Connect with us

Opinion

Opinion: Tracking tourists for ‘national security’

Legacy Phuket Gazette

Published 

 on 

Opinion: Tracking tourists for ‘national security’ | The Thaiger
  • follow us in feedly

PHUKET: An online forum recently published an article titled ‘NBTC to propose special SIM cards for foreign tourists so they can be traced’. The article states that the National Broadcasting and Telecommunications Commission (NBTC) intends to introduce ‘special’ SIM cards for mobile users, in order to ‘track’ foreigners while they are staying in Thailand.

The news is worrying on so many levels that it’s hard to know where to begin. It goes without saying that this is an unprecedented invasion of privacy, so I won’t dwell on that too much. However, the NBTC secretary-general is reported to have said what we now hear in justification of so many draconian measures in Thailand, that is that this is a matter of “national security” and should not be viewed as a violation of anyone’s privacy.

Additionally, the ‘traceable’ SIM cards will reportedly not be a requirement for Thai nationals, because “they are required to show their ID cards when they buy SIM cards”, the article states. This one is a head-scratcher for me, because everyone – Thai national or otherwise – is required to show their ID when purchasing a SIM card.

Foreigners, especially, are much more easily ‘traceable’ to begin with, what with our need to show a valid passport, arrival and departure cards and, for tourists, a hotel reservation when entering the country.

However, all of that aside, my biggest concern is how hostile such a move might appear to a visitor. Imagine being a first time visitor and walking up to an airport counter to buy a sim, only to be told that your activities would be monitored for the duration of your stay in the interests of “national security” and order to ensure that you’re not a criminal.

On the flip side, I wonder if foreigners are even going to be informed of this at all.

The proposition also brings up a number of burning questions I’d like answered. For instance, how do they intend to track travellers who use international SIMs with roaming? What about foreigners, such as myself, who purchased their SIM cards long before the introduction of the new ones? Also, if an international criminal element really does enter the country, he or she would probably know enough to make other arrangements anyway.

The idea could have been acceptable to foreigners, at least in theory, if packaged even slightly more diplomatically, but what with this ‘guilty until proven innocent’ approach, that doesn’t seem likely either.

— Sahar Aftab Paliwala

Keep in contact with The Thaiger by following our Facebook page.
Never miss out on future posts by following The Thaiger.

Archiving articles from the Phuket Gazette circa 1998 - 2017. View the Phuket Gazette online archive and Digital Gazette PDF Prints.

Click to comment

Leave a Reply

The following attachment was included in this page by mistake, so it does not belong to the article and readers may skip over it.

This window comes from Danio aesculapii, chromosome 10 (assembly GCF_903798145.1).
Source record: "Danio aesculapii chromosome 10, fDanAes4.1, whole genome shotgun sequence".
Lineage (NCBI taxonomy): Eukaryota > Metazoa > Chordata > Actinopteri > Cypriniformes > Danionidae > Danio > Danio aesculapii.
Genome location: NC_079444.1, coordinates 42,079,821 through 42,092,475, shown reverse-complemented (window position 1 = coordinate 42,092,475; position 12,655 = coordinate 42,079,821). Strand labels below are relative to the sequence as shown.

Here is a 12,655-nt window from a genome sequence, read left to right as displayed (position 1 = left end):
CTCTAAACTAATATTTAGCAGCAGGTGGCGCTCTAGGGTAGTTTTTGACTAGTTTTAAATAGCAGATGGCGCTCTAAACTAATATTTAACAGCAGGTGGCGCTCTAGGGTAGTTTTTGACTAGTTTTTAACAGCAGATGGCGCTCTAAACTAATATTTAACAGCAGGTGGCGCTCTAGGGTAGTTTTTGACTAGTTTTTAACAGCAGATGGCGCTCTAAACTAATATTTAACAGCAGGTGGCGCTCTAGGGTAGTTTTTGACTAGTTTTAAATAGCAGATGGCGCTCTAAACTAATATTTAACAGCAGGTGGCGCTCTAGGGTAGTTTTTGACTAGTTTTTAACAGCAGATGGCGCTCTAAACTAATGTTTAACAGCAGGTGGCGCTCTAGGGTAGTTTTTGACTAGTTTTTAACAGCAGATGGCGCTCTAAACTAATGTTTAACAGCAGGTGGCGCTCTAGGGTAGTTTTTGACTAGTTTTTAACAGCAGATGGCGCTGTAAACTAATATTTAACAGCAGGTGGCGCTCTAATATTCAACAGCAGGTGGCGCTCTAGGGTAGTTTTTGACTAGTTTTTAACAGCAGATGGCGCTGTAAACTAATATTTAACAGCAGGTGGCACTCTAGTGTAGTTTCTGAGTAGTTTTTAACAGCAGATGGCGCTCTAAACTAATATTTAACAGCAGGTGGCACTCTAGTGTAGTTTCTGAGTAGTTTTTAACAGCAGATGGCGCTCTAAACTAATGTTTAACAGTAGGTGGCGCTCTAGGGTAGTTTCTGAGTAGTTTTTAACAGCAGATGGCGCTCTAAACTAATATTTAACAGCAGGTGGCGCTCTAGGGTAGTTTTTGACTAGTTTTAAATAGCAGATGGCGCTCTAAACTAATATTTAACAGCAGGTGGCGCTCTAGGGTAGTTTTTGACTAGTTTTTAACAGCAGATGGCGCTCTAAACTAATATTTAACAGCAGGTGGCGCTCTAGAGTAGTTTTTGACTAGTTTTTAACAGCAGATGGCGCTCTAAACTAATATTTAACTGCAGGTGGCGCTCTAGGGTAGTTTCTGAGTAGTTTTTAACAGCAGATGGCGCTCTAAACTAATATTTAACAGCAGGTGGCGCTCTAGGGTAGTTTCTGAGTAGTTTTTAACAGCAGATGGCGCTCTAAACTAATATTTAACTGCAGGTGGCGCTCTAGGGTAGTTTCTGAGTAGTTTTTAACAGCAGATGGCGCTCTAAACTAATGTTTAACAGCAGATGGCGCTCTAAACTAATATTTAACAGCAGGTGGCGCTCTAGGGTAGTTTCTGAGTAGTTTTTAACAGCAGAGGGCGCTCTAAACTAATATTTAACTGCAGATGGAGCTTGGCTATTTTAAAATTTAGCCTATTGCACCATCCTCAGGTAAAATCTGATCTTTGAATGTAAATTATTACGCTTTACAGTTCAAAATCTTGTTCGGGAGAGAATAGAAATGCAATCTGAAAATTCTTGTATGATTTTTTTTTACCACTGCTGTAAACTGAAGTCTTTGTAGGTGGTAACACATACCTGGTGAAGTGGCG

Your email address will not be published. Required fields are marked *

Opinion

Special Tourist Visa 2.0 – This is what should happen on September 26

Tim Newton

Published

on

Special Tourist Visa 2.0 – This is what should happen on September 26 | The Thaiger

OPINION So here’s an idea. If Thailand truly wants to attract tourists why not offer FREE QUARANTINE for the first 10,000 people who contact their Royal Thai Embassy and register to come as tourists under the new Special Tourist Visa. The Thai government or TAT could pay the hotels directly (I bet it will be a lot less than the extortionate price currently being asked by participating hotels). Some other countries are paying for tourist quarantine expenses. Thailand, with a big reliance, directly and indirectly, on tourist dollars, should consider the same. Provide a valid incentive rather than just spewing […]

Continue Reading

Coronavirus Asia

Trials and tribulations 3. Returning to Thailand in the Covid era – on the home straight

The Thaiger

Published

on

Trials and tribulations 3. Returning to Thailand in the Covid era – on the home straight | The Thaiger

by David Jackson Monday morning and I’m on the home straight assuming I pass my final Covid test that I took yesterday morning. The situation hasn’t been too bad over the weekend as I was allowed outside into the hotel’s garden area for 40 minutes each day. On Saturday the threat of rain caused the nurse to request my early return to my hotel room, presumably the paranoia of any possible illness caused her some consternation; luckily the rain didn’t materialise and I stayed outside, I am a Brit… rain happens! It certainly feels good on the eyes to see […]

Continue Reading

Opinion

“Thai government refuses to acknowledge the red light economy”

The Thaiger

Published

on

“Thai government refuses to acknowledge the red light economy” | The Thaiger

OPINION Thanks to WB for sending us this response to earlier article. The views expressed by WB do not represent The Thaiger, its management or staff. Prostitution is not illegal in Thailand, although many activities associated with it are (brothels, pimping, causing a public nuisance, etc.). Nevertheless, it was estimated to be worth US$6.4 billion a year in revenue (2015), accounting for a significant portion of the national GDP – Wikipedia. Thailand faces a grim choice. It can have tourism with widespread Covid or it can stay closed up, but it can’t have tourism without Covid … there is no […]

Continue Reading
Follow The Thaiger by email:

Trending